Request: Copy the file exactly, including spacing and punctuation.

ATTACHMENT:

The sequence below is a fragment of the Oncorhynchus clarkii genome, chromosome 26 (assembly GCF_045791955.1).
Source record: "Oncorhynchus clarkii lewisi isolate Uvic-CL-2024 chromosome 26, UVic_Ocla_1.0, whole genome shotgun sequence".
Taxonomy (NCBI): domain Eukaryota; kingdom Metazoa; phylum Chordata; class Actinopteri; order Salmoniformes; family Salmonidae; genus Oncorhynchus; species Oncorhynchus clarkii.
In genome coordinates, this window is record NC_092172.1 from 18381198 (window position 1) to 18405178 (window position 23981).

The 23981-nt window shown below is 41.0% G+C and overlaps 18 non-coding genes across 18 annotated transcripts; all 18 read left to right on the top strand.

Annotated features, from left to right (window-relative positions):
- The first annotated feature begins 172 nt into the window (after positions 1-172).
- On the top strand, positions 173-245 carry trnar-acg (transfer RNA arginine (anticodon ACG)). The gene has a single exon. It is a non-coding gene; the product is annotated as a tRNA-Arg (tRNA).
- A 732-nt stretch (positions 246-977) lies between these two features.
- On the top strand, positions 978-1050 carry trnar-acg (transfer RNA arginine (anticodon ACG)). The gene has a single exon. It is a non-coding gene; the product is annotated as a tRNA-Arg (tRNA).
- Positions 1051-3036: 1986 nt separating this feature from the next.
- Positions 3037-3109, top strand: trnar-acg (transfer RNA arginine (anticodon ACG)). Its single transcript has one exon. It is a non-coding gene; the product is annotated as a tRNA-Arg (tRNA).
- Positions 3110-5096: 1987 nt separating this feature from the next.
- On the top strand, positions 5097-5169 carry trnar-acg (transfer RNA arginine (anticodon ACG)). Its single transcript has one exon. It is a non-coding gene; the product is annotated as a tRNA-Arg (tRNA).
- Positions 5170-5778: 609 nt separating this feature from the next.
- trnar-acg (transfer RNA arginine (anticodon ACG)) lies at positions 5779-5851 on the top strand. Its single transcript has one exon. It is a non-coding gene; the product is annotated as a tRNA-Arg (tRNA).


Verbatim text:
The sequence below is a fragment of the Oncorhynchus clarkii genome, chromosome 26 (assembly GCF_045791955.1).
Source record: "Oncorhynchus clarkii lewisi isolate Uvic-CL-2024 chromosome 26, UVic_Ocla_1.0, whole genome shotgun sequence".
Taxonomy (NCBI): domain Eukaryota; kingdom Metazoa; phylum Chordata; class Actinopteri; order Salmoniformes; family Salmonidae; genus Oncorhynchus; species Oncorhynchus clarkii.
In genome coordinates, this window is record NC_092172.1 from 18381198 (window position 1) to 18405178 (window position 23981).

The 23981-nt window shown below is 41.0% G+C and overlaps 18 non-coding genes across 18 annotated transcripts; all 18 read left to right on the top strand.

Annotated features, from left to right (window-relative positions):
- The first annotated feature begins 172 nt into the window (after positions 1-172).
- On the top strand, positions 173-245 carry trnar-acg (transfer RNA arginine (anticodon ACG)). The gene has a single exon. It is a non-coding gene; the product is annotated as a tRNA-Arg (tRNA).
- A 732-nt stretch (positions 246-977) lies between these two features.
- On the top strand, positions 978-1050 carry trnar-acg (transfer RNA arginine (anticodon ACG)). The gene has a single exon. It is a non-coding gene; the product is annotated as a tRNA-Arg (tRNA).
- Positions 1051-3036: 1986 nt separating this feature from the next.
- Positions 3037-3109, top strand: trnar-acg (transfer RNA arginine (anticodon ACG)). Its single transcript has one exon. It is a non-coding gene; the product is annotated as a tRNA-Arg (tRNA).
- Positions 3110-5096: 1987 nt separating this feature from the next.
- On the top strand, positions 5097-5169 carry trnar-acg (transfer RNA arginine (anticodon ACG)). Its single transcript has one exon. It is a non-coding gene; the product is annotated as a tRNA-Arg (tRNA).
- Positions 5170-5778: 609 nt separating this feature from the next.
- trnar-acg (transfer RNA arginine (anticodon ACG)) lies at positions 5779-5851 on the top strand. Its single transcript has one exon. It is a non-coding gene; the product is annotated as a tRNA-Arg (tRNA).